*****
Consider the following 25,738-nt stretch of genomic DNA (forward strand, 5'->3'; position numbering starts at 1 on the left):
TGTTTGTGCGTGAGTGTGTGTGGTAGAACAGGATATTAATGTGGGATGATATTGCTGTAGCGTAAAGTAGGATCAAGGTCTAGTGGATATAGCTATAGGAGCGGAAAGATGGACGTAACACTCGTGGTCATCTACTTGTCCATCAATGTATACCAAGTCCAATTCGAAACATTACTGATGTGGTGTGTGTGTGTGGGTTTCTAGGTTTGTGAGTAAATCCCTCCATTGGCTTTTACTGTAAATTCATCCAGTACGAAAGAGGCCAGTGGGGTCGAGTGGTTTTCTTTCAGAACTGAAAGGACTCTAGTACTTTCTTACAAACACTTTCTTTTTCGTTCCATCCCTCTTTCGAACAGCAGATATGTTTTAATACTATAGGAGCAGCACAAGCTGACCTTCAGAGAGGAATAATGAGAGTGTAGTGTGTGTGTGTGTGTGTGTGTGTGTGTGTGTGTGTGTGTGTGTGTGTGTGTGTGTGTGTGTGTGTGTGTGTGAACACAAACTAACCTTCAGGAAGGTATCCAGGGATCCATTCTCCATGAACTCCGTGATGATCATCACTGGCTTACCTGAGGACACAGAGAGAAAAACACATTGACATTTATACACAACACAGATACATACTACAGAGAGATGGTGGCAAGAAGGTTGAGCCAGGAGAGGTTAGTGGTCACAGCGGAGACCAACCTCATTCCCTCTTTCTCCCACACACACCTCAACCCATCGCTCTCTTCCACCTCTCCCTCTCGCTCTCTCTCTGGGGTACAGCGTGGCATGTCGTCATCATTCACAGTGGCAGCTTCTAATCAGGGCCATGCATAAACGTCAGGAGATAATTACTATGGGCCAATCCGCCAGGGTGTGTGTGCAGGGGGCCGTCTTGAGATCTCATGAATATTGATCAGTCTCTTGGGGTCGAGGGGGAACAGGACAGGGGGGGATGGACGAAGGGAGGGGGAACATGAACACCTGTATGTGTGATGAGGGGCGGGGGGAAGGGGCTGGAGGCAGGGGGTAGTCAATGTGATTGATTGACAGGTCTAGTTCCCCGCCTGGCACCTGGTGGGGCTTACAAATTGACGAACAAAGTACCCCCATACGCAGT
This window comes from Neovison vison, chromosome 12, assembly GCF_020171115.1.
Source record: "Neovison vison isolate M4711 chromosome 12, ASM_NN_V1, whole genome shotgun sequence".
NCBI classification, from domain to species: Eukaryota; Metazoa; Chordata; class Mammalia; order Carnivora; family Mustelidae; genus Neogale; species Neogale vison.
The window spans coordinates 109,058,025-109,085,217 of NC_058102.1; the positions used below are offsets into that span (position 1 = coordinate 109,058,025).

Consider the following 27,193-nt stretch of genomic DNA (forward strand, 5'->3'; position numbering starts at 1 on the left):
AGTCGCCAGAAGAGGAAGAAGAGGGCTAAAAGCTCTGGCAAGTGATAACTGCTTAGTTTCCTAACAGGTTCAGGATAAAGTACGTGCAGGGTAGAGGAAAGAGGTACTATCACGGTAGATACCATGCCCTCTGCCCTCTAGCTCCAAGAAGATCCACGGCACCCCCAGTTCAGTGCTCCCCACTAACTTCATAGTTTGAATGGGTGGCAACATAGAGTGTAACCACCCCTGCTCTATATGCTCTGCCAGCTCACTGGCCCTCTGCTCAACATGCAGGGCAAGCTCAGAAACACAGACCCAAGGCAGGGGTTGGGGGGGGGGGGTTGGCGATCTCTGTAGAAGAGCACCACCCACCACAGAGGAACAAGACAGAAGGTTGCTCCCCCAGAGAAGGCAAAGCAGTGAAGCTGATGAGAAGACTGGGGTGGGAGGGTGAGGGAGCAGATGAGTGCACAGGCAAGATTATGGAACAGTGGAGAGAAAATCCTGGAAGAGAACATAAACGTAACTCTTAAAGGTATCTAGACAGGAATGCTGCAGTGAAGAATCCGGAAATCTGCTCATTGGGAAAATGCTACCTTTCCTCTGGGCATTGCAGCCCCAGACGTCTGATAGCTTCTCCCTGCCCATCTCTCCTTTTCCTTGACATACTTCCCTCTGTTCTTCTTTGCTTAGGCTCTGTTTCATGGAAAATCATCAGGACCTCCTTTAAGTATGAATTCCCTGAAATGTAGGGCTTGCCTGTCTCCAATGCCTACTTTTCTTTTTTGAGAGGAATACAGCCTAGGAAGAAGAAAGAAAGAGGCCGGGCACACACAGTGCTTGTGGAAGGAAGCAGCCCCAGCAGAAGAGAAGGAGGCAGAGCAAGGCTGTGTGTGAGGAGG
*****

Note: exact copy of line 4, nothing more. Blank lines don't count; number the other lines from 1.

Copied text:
Source record: "Neovison vison isolate M4711 chromosome 12, ASM_NN_V1, whole genome shotgun sequence".